Detonating the Masters, One Power Drive at a Time

AUGUSTA, Ga. — Bryson DeChambeau was specific on Tuesday about his long-driving plans to brazenly overrun the Augusta National Golf Club, home to the Masters tournament since 1934. For sports fans who do not follow golf, here are some points of reference:

What DeChambeau envisions is something akin to kicking a 75-yard field goal. Or slamming a 650-foot home run. Sinking a half-court shot with the ease of a free throw. Now imagine doing those things 14 consecutive times in the midst of a single major competition.

That is what the beefy DeChambeau plans to unleash on the Masters when he tees off in the first round at 7:33 a.m. Eastern on Thursday. It doesn’t mean DeChambeau will shoot a record low score, but regular viewers of golf’s most-watched event might see some things they have never seen before. And since DeChambeau has been remarkably accurate with his towering drives in practice rounds this week, it’s worth noting that he is also the betting line favorite to back up his United States Open victory in September with his second major golf championship at the Masters.

On Tuesday, the ever-meticulous, numbers-driven DeChambeau, who has gained 40 pounds in the last year and anywhere from 30 to 70 yards of length on his drives, went hole by hole with his plans for Augusta National.

He skipped the par-3 holes, because, let’s face it, what’s the point talking about short challenges? DeChambeau only goes big and is planning to bomb tee shots over 100-foot tall pine trees to cut the corners on 510-yard holes. Or, consider the 445-yard first hole, which is entirely uphill and has been played this week in wet, soft grass conditions that starkly inhibit the roll of a tee shot.

At least for the everyday, multimillionaire pro golfer. Not DeChambeau-flex.

He expects to have only 60 yards left on his second shot at the first hole. That’s a rather effortless wedge shot from there for anybody. On the second hole, DeChambeau said in practice rounds he has been hitting a 7-iron for his second shot into that par 5, which is 575 yards long. Keep in mind that many other golfers in the field will be hitting woods and hoping to land on that green.

The 350-yard third hole? Piece of cake; he’s been driving that off the tee. The 495-yard fifth hole? Well, it has been playing into the wind so he’s had to settle on a 9-iron for his second shot. Bummer that’s not a wedge, too.

And on and on it went Tuesday as DeChambeau ticked off how easily some of the Augusta National greens could be to reach. For him.

As for the course’s most pivotal, and typically daunting, final holes, DeChambeau has big plans for those as well. A pitching wedge to the 11th green, same thing for the 510-yard, par-5 13th hole. He plans an 8-iron into the par-5 15th. And the famed 18th hole?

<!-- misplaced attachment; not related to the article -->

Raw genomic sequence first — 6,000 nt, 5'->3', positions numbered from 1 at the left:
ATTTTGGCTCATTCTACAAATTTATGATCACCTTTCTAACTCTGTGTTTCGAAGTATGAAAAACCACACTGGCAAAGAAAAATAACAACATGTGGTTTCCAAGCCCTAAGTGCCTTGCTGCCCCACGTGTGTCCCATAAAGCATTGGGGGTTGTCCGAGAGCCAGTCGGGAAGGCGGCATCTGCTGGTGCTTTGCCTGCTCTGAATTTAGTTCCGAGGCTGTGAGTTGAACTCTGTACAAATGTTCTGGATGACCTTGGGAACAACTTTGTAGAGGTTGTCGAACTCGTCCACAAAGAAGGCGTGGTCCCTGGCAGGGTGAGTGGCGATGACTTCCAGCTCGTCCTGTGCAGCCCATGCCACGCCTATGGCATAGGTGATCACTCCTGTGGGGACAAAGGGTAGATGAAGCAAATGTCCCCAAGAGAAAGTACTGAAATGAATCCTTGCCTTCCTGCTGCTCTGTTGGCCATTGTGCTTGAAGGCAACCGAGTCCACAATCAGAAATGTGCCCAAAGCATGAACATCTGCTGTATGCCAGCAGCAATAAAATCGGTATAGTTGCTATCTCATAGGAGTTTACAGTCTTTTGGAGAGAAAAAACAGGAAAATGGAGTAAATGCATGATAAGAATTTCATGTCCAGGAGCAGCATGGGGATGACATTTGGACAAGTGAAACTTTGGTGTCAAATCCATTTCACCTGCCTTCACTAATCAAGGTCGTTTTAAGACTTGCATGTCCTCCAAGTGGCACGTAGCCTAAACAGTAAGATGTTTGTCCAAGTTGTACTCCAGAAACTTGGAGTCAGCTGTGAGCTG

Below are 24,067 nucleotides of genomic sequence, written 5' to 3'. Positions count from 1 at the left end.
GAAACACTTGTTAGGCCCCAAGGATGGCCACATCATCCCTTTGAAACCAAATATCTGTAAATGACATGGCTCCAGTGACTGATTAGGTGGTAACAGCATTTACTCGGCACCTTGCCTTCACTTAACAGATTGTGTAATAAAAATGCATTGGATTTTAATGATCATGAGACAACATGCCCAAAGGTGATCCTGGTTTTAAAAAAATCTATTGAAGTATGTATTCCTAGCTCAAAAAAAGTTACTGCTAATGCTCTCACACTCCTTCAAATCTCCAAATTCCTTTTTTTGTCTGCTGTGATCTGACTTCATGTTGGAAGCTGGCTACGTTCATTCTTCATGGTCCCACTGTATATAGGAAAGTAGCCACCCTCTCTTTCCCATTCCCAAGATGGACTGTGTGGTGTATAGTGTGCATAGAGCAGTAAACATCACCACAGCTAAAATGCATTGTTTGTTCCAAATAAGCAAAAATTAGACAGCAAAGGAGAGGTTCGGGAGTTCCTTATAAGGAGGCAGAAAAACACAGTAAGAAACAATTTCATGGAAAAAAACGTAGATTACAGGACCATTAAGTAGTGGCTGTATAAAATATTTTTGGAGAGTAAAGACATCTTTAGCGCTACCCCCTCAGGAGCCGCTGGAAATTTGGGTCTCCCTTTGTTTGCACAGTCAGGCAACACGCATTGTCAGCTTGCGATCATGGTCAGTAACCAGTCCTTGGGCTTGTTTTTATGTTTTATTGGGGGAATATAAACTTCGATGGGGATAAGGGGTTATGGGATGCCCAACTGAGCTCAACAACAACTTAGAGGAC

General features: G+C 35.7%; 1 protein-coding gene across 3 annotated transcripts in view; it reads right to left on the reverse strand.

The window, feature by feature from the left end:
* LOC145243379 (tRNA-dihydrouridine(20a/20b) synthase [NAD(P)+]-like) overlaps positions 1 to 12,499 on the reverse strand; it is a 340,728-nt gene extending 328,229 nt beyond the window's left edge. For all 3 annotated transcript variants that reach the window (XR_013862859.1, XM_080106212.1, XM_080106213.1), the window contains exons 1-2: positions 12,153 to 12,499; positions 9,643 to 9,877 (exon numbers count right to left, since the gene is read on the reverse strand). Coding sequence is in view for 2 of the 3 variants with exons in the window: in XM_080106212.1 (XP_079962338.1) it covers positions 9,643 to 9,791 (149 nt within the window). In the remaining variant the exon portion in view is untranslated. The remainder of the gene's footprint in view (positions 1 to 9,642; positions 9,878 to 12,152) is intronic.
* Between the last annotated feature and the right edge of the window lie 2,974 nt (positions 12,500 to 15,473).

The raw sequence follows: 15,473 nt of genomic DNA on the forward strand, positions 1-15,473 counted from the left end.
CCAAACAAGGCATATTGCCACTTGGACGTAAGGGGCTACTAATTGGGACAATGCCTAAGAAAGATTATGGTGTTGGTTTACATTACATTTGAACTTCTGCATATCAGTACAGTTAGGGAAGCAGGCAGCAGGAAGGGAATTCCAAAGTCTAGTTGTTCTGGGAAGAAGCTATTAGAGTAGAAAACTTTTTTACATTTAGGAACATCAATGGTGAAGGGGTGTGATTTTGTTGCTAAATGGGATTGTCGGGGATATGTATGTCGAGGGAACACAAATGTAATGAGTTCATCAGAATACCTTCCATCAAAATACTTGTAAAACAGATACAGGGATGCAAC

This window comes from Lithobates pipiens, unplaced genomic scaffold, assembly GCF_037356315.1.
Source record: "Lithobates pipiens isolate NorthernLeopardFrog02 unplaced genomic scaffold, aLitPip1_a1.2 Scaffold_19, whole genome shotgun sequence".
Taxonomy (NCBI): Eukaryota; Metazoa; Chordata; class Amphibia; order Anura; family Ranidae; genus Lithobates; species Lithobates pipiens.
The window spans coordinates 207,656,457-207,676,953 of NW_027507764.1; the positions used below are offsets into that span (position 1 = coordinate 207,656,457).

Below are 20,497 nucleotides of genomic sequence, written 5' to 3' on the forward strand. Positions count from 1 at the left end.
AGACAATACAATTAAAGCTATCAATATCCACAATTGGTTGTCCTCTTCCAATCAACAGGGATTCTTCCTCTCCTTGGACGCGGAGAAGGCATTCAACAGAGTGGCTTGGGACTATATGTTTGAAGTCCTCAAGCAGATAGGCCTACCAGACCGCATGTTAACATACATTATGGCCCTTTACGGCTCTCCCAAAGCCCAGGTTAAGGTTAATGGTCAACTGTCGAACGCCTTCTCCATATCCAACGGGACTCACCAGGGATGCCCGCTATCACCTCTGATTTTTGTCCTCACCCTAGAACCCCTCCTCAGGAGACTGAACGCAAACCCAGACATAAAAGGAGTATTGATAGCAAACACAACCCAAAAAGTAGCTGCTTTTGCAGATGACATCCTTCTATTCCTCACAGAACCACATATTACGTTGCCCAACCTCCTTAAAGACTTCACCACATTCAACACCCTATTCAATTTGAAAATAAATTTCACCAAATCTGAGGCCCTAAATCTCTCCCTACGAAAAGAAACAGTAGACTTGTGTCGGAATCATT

DeChambeau figures to fly the bunkers on the left, an old ploy of 1991 Masters champion Ian Woosnam, except the hole was dozens of yards shorter 29 years ago. So, what’s the advantage to that strategy on the modern, lengthened 18th?

Said DeChambeau with a shrug: “I can have only 110 yards to the green.” As in, another wedge.

His contemporaries are in on the gag and know what’s coming. Justin Thomas, the third-ranked golfer in the world, played a practice round with DeChambeau on Monday.

“It’s a substantially easier golf course for him than it is for everybody else,” Thomas said with a laugh. “I sure would like to be hitting from his tee shots as opposed to mine distance-wise.”

Thomas was asked why he bothered to play a practice round with DeChambeau. Wouldn’t it be better for his psyche to avoid the image of DeChambeau’s soaring tee shots?

“I mean, I’ve seen it before, it’s not like I’ve never played with him,” Thomas said. “It just confirmed what I already knew.”

And then Thomas added another possibility.

“Once he starts messing with that longer driver and has a little bit more free time,” he said, “then as crazy as it is, he might be able to hit it further.”

DeChambeau has been practicing with a driver that has an 48-inch shaft, the longest allowed in the rules. The standard length on the PGA Tour is about 45 and one-half inches. A longer shaft can mean a higher swing speed and longer shots, although it’s harder to keep the ball traveling straight.

Still, DeChambeau did not rule out unveiling his 48-inch driver this week. As late as Thursday afternoon, he was still testing it on the practice range. With the longer shaft, he had gotten his swing speed up to 144 miles an hour. Most recreational golfers struggle to surpass 90 miles an hour.

“I mean, it looks really promising right now,” DeChambeau said of the driver. “I did not expect it to work yesterday. But it did work yesterday. I’m not 100 percent sure if I’ll put it in play yet.”

So many decisions for the man who has been a focus of all the buzz preceding the 2020 Masters. And then there will be the hundreds of choices DeChambeau will have to make as he lines up putts on the undulating, vexing Augusta National greens, where the tournament has been customarily won or lost.

DeChambeau is aware.

“It comes down to putting and chipping out here,” he conceded.

Then, it was back to talking about the gargantuan drives. Because nobody talks about 25-yard field goals, 300-foot home runs or 20-foot jump shots.

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